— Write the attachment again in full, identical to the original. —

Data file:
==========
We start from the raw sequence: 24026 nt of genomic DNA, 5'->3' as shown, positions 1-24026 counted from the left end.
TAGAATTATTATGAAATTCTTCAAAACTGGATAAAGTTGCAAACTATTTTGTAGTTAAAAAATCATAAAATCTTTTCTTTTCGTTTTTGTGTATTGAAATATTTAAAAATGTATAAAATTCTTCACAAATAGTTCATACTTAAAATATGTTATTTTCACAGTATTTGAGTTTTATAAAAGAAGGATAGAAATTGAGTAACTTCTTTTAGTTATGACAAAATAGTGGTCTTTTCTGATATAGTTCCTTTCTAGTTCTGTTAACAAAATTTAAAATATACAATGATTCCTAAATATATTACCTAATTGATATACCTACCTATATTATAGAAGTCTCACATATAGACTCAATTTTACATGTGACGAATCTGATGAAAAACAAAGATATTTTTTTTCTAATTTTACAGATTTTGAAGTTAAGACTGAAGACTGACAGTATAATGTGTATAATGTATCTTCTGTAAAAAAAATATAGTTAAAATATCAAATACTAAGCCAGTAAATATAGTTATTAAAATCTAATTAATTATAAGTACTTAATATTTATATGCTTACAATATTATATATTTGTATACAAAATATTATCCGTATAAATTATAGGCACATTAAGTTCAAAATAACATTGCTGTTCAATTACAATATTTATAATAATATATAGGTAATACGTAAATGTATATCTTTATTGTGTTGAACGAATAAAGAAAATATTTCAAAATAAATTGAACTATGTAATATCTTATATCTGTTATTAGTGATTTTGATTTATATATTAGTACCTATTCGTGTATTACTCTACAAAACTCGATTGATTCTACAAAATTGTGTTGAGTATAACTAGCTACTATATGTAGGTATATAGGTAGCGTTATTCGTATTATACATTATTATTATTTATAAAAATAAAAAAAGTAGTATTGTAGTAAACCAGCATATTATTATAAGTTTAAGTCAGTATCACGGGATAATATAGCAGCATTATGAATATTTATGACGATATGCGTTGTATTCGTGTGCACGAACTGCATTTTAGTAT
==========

We start from the raw sequence: 24026 nt of genomic DNA, 5'->3' as shown, positions 1-24026 counted from the left end.
TAGAATTATTATGAAATTCTTCAAAACTGGATAAAGTTGCAAACTATTTTGTAGTTAAAAAATCATAAAATCTTTTCTTTTCGTTTTTGTGTATTGAAATATTTAAAAATGTATAAAATTCTTCACAAATAGTTCATACTTAAAATATGTTATTTTCACAGTATTTGAGTTTTATAAAAGAAGGATAGAAATTGAGTAACTTCTTTTAGTTATGACAAAATAGTGGTCTTTTCTGATATAGTTCCTTTCTAGTTCTGTTAACAAAATTTAAAATATACAATGATTCCTAAATATATTACCTAATTGATATACCTACCTATATTATAGAAGTCTCACATATAGACTCAATTTTACATGTGACGAATCTGATGAAAAACAAAGATATTTTTTTTCTAATTTTACAGATTTTGAAGTTAAGACTGAAGACTGACAGTATAATGTGTATAATGTATCTTCTGTAAAAAAAATATAGTTAAAATATCAAATACTAAGCCAGTAAATATAGTTATTAAAATCTAATTAATTATAAGTACTTAATATTTATATGCTTACAATATTATATATTTGTATACAAAATATTATCCGTATAAATTATAGGCACATTAAGTTCAAAATAACATTGCTGTTCAATTACAATATTTATAATAATATATAGGTAATACGTAAATGTATATCTTTATTGTGTTGAACGAATAAAGAAAATATTTCAAAATAAATTGAACTATGTAATATCTTATATCTGTTATTAGTGATTTTGATTTATATATTAGTACCTATTCGTGTATTACTCTACAAAACTCGATTGATTCTACAAAATTGTGTTGAGTATAACTAGCTACTATATGTAGGTATATAGGTAGCGTTATTCGTATTATACATTATTATTATTTATAAAAATAAAAAAAGTAGTATTGTAGTAAACCAGCATATTATTATAAGTTTAAGTCAGTATCACGGGATAATATAGCAGCATTATGAATATTTATGACGATATGCGTTGTATTCGTGTGCACGAACTGCATTTTAGTAT